Overrun play group calls for more baby health clinics as demand soars
- Credit: Archant
A play group says demand has soared for its health clinics as parents in areas where services have been lost travel miles to be seen.
A Tea and Tots group in East Harling, which has been running in the village for more than 40 years and sees around 15 to 30 parents visit every week, has said its monthly health visiting clinics have been overrun as parents travel miles to use its services.
Roisin Shurmer, who runs the children's play group, said carers who don't have access to health visiting clinics have to use 'self-weigh' stations in libraries where there is no face-to-face advice or support.
At Tea and Tots' most recent visit from a health care professional, more than 20 babies were seen in two and a half hours, with parents travelling as far as Brandon.
Ms Shurmer said: "We are the only group which has this clinic for miles and the fact that people have been travelling from Thetford, Attleborough and Brandon is a testament to how much they are needed.
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"What worries me is that they have shut the Sure Start Children Centres and the health care visitors aren't coming to clinics like this anymore because of budget cuts, but it's a vital service.
"It's important that parents have someone to talk to even if it's just about a rash on their babies arm or something more serious like post-natal depression, they are trained to look out for these signs."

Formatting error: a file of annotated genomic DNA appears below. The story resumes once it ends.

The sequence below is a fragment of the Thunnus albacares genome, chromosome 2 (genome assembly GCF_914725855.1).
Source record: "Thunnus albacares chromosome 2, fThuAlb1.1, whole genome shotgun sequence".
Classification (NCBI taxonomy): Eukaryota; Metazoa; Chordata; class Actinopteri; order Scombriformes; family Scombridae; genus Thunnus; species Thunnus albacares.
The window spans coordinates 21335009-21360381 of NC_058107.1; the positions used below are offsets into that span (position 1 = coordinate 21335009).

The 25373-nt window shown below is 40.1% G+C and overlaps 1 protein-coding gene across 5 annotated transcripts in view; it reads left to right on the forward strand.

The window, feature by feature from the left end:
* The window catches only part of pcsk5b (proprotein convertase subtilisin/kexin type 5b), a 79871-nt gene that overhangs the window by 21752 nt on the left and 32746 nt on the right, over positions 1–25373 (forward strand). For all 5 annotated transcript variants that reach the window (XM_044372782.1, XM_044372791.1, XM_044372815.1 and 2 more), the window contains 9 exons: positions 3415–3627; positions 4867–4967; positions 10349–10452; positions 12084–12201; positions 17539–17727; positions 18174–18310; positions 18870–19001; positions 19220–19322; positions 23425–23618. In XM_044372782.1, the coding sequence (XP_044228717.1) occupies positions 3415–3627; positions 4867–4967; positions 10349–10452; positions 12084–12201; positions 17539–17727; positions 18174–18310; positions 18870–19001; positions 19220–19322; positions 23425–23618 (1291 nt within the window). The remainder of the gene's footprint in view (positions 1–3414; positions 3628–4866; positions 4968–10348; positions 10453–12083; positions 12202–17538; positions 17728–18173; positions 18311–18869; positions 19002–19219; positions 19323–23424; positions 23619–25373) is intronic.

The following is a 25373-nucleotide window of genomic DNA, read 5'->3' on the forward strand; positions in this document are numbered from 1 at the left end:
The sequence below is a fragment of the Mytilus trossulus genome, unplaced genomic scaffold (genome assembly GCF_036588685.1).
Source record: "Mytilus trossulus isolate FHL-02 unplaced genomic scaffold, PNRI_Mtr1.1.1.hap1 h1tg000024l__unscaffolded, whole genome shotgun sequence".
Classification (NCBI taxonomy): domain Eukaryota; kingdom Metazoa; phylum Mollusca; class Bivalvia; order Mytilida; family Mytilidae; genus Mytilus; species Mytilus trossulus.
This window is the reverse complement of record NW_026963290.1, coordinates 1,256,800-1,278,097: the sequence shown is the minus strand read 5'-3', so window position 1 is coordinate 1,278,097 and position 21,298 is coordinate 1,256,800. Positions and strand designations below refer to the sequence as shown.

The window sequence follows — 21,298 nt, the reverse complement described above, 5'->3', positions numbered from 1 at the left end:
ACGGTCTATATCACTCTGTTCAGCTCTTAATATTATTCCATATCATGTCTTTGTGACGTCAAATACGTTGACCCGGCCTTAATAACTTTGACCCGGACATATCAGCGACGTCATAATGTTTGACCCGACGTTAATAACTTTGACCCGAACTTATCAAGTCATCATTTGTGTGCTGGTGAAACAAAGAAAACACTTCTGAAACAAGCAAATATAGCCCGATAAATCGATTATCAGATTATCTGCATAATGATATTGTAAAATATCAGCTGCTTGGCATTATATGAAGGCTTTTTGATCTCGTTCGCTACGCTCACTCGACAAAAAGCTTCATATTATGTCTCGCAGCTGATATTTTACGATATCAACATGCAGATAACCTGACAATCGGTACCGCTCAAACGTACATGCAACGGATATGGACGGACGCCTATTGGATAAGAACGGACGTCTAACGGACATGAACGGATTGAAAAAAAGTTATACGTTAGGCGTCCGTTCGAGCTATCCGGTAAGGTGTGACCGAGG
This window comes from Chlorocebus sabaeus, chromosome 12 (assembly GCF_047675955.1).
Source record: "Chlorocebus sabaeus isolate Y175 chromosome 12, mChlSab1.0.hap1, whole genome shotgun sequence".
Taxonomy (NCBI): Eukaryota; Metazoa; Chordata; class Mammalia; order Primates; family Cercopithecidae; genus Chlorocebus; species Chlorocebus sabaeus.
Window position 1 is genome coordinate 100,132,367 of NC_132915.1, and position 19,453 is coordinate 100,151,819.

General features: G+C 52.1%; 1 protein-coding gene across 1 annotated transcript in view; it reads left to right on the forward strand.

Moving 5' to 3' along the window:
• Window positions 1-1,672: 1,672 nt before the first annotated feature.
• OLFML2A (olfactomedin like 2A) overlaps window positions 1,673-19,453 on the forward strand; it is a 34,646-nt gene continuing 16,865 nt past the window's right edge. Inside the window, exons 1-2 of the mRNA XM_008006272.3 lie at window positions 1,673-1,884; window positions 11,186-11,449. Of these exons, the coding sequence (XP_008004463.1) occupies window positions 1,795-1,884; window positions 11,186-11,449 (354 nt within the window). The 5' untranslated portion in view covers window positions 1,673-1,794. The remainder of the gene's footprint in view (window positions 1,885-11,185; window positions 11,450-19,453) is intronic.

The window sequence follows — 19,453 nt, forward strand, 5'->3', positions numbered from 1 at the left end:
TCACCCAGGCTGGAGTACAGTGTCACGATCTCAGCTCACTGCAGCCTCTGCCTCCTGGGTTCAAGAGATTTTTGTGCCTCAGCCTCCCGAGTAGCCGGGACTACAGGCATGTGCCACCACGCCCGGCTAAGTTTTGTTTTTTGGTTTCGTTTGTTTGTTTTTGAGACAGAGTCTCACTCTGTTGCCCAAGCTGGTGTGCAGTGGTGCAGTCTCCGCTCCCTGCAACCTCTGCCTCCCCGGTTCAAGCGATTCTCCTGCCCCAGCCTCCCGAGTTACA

She has now set up a petition in a bid to see more health visitor clinics set up.
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Despite the concerns, Norfolk County Council's public health team has said it has no plans to cut the health visiting services.
John Fisher, cabinet member for children's services, said: "We are currently working on supporting more groups to set up in the Breckland area as well as working with existing groups and settings.
"Where possible we are offering support to families who need transport to get to groups."
The county council commissions Cambridgeshire Community Services (CCS) NHS Trust to deliver the Norfolk Healthy Child Programme, which includes the community based Health Visiting service.
A spokesman from CCS added: "The self-weigh stations that have been implemented in local libraries were a response to service user feedback and have been created to offer parents more freedom and choice when weighing their babies.
"East Harling continues to offer clinics once a month as before and there are no plans to change this. They are held at an established baby group in the village."
Melissa Blades is a mother-of-two who has been attending the Tea and Tots group for the last 18 months. She said without the health visiting service many mothers across Norfolk would struggle.
Ms Blades said: "It's difficult for new mothers who haven't built up a mum network and seeing a health visitor might be the only thing to build their confidence and a chance for them to ask questions.
"There is nowhere else to take your child to get weighed. You can take them to a library but that's open to everyone to see your naked baby which I don't think is acceptable."
Jason Bailey is a full-time dad to his three-year-old twins, and he said he has been a regular user of the group's health care visitor clinic.
He said: "It has certainly helped me a couple of times. They check they are the right weight when they are younger, and they helped my other half when she had problems with breast feeding.
"Without it we would have a lot more parents with kids in doctors and waiting rooms, asking what's wrong with their child and whether they are getting the right help."